Structure-property relations in superalloy single crystals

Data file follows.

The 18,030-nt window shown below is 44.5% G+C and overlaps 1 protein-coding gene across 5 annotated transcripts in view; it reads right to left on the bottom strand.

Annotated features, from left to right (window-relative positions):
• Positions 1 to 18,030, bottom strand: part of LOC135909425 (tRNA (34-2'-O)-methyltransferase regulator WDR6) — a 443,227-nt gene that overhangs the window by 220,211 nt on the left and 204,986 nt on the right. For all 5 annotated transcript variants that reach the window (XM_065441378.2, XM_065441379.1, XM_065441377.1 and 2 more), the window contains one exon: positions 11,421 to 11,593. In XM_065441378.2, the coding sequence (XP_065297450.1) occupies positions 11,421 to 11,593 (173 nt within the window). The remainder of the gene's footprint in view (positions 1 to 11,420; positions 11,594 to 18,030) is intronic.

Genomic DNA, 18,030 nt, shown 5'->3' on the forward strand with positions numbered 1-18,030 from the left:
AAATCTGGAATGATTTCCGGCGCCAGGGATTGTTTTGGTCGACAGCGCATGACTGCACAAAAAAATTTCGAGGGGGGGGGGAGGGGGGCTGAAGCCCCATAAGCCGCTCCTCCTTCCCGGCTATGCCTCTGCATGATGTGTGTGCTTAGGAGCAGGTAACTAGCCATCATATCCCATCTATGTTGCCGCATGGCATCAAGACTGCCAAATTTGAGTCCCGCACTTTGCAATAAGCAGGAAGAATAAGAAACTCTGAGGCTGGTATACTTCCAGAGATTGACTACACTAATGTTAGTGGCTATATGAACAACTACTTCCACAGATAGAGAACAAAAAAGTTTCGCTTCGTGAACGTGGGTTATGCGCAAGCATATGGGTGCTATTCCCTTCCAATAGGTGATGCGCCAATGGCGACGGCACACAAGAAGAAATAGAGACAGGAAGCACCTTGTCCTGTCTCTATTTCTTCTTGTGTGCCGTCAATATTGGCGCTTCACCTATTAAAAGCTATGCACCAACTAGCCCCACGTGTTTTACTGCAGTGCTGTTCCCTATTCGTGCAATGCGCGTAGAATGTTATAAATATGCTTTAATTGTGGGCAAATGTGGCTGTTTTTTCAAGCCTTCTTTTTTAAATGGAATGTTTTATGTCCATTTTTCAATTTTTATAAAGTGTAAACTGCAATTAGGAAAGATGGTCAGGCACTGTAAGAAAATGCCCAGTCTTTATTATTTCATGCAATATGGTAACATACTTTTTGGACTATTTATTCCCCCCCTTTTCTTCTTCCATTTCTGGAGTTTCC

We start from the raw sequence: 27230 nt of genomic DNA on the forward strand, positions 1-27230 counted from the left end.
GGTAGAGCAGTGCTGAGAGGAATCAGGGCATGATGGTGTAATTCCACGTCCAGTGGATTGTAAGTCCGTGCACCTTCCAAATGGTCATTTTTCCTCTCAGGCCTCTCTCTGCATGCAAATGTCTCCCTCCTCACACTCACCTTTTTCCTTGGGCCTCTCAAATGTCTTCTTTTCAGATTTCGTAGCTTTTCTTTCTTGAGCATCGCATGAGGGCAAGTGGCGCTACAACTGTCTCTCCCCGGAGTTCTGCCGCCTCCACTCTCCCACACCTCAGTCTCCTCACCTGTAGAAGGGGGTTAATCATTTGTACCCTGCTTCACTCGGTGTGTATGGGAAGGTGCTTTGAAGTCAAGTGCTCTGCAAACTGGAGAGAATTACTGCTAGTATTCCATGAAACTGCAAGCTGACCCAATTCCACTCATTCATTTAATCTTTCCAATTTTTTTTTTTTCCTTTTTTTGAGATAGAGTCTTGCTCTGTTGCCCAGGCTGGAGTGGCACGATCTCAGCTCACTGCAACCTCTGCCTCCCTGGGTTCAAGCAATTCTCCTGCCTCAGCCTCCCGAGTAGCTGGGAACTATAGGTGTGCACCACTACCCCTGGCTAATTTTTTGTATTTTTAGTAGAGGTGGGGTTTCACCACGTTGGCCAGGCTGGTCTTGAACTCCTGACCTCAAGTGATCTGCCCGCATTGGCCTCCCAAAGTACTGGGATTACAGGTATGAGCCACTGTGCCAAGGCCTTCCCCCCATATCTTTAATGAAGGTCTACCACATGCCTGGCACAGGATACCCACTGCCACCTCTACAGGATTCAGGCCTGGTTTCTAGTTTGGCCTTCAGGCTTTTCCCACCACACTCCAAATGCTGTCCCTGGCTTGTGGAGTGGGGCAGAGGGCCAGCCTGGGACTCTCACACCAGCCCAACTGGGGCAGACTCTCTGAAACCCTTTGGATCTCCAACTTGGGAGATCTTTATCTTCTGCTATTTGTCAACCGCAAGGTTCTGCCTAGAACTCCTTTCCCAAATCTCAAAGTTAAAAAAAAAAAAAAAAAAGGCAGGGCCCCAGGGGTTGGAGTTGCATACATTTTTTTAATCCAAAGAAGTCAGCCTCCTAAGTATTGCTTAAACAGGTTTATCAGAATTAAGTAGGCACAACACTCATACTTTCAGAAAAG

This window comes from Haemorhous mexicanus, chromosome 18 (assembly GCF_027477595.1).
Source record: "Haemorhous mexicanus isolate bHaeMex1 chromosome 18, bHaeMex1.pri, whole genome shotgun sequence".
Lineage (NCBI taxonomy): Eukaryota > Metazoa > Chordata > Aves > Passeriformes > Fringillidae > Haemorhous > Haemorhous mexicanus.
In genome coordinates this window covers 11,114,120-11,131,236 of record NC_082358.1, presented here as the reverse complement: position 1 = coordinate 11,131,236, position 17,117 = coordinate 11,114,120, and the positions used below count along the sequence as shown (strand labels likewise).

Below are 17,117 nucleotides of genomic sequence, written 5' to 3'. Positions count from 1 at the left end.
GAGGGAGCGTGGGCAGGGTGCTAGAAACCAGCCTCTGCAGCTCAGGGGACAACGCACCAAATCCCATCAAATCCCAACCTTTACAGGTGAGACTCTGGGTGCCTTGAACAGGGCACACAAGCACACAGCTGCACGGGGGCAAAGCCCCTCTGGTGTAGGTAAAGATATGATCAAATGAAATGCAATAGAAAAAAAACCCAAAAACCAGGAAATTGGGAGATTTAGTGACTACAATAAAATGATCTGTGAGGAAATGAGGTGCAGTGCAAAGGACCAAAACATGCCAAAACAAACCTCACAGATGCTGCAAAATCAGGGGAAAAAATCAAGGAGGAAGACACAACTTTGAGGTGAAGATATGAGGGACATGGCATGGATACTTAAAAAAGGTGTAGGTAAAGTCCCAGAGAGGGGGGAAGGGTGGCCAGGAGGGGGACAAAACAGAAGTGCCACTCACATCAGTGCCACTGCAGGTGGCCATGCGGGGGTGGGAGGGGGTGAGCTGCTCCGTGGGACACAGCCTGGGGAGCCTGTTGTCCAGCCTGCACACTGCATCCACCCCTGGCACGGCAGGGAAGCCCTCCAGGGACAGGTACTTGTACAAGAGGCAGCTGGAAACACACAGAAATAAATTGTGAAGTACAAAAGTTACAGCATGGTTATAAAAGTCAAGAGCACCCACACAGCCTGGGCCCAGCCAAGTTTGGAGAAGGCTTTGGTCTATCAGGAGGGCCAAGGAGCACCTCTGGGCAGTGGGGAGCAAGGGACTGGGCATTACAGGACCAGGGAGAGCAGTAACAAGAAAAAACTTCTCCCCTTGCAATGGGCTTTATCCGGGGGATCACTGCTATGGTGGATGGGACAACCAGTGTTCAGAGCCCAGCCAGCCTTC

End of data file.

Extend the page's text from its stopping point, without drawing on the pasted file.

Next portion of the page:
This research is concerned with a single crystal nickel-base superalloy which has been developed for application as a high pressure turbine blade material in jet aircraft engines. The microstructures and mechanical properties of superalloys, including the effects of heat-treatments, have been reviewed. The effects of heat-treatments on the γ' precipitate distributions have been investigated. During ageing at 900°C or 800°C, the precipitates adopt an irregular, rounded and highly interconnected microstructure, indicative of precipitate coalescence, whilst at higher ageing temperatures a regular cuboidal precipitate morphology is formed. The kinetics of precipitate coarsening have been investigated, and slight deviations from the power-law predicted by a number of theoretical models were observed. These deviations have been discussed in terms of a progressive transition in the dominant coarsening mechanism. Constant load creep tests were carried out, and although the tensile axis was nominally parallel to , the degree and direction of misorientation were found to be critical to the extent of the primary creep strain. Primary creep was shown to proceed by slip on a single (111) system, until the activation of intersecting slip systems brings about the onset of the secondary creep stage. The extent of primary creep has been shown to be reduced by application of a final ageing treatment at 870°C. Precipitate shear by paired dislocations in intense slip bands occurs during high strain-rate deformation at both ambient temperature and at 750°C. Application of a final ageing treatment at 870°C was found to increase the 0.2% proof stress and to bring about the activation of an alternative mode of precipitate shear by dissociated dislocations. The 870°C ageing treatment was shown to cause slight chemical changes at the γ/γ' interfaces, and these are believed to have caused the observed changes in mechanical properties.